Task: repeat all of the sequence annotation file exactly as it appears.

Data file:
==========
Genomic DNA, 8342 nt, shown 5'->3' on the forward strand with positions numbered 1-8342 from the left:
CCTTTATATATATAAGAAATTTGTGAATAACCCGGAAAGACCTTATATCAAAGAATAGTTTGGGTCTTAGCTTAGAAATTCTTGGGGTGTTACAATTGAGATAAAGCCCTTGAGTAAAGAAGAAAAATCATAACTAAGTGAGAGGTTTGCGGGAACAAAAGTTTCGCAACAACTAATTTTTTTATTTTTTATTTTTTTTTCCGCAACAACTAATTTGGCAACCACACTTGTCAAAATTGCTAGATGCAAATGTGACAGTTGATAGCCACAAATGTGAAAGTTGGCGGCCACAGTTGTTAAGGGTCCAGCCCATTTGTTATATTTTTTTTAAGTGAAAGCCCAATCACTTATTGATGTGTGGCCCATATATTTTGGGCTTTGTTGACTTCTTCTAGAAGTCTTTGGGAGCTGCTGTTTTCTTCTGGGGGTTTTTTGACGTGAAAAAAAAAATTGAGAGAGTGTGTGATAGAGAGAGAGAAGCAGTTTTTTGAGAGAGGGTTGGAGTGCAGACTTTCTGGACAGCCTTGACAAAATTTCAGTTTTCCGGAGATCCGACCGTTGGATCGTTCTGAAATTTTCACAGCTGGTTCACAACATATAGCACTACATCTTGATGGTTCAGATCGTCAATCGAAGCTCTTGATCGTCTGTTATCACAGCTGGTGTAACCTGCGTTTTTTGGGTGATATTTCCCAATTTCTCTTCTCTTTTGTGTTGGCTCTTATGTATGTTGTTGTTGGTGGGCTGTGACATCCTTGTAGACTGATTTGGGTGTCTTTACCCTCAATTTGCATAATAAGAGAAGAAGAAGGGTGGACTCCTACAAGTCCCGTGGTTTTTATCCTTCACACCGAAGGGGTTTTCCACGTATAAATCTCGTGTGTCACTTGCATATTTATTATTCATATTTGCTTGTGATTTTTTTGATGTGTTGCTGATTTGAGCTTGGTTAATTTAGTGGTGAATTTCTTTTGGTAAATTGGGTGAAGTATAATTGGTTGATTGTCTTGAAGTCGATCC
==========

Genomic DNA, 8342 nt, shown 5'->3' on the forward strand with positions numbered 1-8342 from the left:
CCTTTATATATATAAGAAATTTGTGAATAACCCGGAAAGACCTTATATCAAAGAATAGTTTGGGTCTTAGCTTAGAAATTCTTGGGGTGTTACAATTGAGATAAAGCCCTTGAGTAAAGAAGAAAAATCATAACTAAGTGAGAGGTTTGCGGGAACAAAAGTTTCGCAACAACTAATTTTTTTATTTTTTATTTTTTTTTCCGCAACAACTAATTTGGCAACCACACTTGTCAAAATTGCTAGATGCAAATGTGACAGTTGATAGCCACAAATGTGAAAGTTGGCGGCCACAGTTGTTAAGGGTCCAGCCCATTTGTTATATTTTTTTTAAGTGAAAGCCCAATCACTTATTGATGTGTGGCCCATATATTTTGGGCTTTGTTGACTTCTTCTAGAAGTCTTTGGGAGCTGCTGTTTTCTTCTGGGGGTTTTTTGACGTGAAAAAAAAAATTGAGAGAGTGTGTGATAGAGAGAGAGAAGCAGTTTTTTGAGAGAGGGTTGGAGTGCAGACTTTCTGGACAGCCTTGACAAAATTTCAGTTTTCCGGAGATCCGACCGTTGGATCGTTCTGAAATTTTCACAGCTGGTTCACAACATATAGCACTACATCTTGATGGTTCAGATCGTCAATCGAAGCTCTTGATCGTCTGTTATCACAGCTGGTGTAACCTGCGTTTTTTGGGTGATATTTCCCAATTTCTCTTCTCTTTTGTGTTGGCTCTTATGTATGTTGTTGTTGGTGGGCTGTGACATCCTTGTAGACTGATTTGGGTGTCTTTACCCTCAATTTGCATAATAAGAGAAGAAGAAGGGTGGACTCCTACAAGTCCCGTGGTTTTTATCCTTCACACCGAAGGGGTTTTCCACGTATAAATCTCGTGTGTCACTTGCATATTTATTATTCATATTTGCTTGTGATTTTTTTGATGTGTTGCTGATTTGAGCTTGGTTAATTTAGTGGTGAATTTCTTTTGGTAAATTGGGTGAAGTATAATTGGTTGATTGTCTTGAAGTCGATCC